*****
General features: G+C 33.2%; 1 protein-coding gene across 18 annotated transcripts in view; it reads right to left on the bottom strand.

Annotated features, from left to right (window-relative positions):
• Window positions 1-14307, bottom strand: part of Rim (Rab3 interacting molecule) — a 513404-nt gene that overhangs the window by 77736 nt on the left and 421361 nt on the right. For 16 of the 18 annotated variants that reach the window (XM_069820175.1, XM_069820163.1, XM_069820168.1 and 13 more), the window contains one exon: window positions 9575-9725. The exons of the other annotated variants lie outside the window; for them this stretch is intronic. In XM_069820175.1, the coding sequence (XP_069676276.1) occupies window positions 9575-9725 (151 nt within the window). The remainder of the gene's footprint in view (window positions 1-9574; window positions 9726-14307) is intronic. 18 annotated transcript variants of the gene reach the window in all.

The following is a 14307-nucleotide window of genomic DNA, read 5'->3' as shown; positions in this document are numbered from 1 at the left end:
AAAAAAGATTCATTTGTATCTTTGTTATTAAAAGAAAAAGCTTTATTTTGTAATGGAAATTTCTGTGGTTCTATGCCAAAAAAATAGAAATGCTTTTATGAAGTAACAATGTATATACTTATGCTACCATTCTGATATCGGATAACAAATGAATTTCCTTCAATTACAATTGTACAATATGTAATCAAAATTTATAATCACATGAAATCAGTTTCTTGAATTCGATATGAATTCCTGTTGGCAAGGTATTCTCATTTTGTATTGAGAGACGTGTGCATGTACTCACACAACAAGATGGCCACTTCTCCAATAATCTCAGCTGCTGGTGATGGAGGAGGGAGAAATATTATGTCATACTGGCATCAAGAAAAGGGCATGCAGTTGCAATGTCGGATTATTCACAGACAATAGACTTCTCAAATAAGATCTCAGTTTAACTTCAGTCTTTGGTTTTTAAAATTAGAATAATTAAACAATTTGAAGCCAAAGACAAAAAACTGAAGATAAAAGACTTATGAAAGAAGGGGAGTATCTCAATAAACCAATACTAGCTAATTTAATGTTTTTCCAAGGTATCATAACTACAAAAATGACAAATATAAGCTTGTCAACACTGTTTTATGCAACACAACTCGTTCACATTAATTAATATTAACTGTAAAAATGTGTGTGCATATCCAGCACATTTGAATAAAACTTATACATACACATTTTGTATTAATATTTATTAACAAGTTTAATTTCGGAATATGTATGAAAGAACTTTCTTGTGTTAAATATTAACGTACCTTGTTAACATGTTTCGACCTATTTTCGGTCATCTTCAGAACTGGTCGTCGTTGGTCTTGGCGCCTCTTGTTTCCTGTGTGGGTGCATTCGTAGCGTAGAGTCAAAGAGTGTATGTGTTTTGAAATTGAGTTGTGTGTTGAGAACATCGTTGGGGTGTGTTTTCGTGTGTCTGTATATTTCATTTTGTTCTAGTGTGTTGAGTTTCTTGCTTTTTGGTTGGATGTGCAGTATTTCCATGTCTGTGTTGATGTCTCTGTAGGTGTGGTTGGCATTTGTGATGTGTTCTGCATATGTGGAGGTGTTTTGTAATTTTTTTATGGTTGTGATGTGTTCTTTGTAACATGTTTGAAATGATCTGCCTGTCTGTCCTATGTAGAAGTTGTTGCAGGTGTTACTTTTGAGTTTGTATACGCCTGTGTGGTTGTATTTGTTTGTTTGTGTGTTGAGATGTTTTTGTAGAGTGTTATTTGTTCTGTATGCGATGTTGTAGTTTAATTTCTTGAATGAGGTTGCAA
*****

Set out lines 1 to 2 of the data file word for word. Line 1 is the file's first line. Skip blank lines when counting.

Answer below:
General features: G+C 33.2%; 1 protein-coding gene across 18 annotated transcripts in view; it reads right to left on the bottom strand.

Annotated features, from left to right (window-relative positions):